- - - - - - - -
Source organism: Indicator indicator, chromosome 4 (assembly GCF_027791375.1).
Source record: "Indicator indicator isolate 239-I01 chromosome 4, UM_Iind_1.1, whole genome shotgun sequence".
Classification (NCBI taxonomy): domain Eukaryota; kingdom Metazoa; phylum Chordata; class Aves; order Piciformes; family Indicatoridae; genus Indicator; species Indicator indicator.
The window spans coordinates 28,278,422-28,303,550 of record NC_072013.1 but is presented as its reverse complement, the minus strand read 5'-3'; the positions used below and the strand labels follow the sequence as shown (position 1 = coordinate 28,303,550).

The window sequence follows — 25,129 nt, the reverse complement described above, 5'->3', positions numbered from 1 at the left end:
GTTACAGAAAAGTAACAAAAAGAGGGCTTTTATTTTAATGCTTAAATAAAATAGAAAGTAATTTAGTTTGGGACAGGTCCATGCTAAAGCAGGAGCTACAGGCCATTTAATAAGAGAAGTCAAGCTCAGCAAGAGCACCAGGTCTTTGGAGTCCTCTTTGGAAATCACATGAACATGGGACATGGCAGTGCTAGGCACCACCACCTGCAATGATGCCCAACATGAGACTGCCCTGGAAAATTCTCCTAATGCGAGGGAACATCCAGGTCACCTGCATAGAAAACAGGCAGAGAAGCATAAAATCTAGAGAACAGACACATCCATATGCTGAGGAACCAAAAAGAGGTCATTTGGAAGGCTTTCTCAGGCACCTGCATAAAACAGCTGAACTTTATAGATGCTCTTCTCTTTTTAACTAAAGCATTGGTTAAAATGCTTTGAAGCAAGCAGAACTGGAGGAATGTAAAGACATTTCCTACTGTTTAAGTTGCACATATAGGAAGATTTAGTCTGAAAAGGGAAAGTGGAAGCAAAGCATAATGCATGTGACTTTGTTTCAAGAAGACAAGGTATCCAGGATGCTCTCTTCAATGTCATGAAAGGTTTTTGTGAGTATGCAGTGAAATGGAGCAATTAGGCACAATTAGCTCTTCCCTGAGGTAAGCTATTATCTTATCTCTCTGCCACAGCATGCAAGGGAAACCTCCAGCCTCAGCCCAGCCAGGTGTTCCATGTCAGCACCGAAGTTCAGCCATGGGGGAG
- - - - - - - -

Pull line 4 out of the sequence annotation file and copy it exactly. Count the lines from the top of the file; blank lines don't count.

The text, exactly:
The window spans coordinates 28,278,422-28,303,550 of record NC_072013.1 but is presented as its reverse complement, the minus strand read 5'-3'; the positions used below and the strand labels follow the sequence as shown (position 1 = coordinate 28,303,550).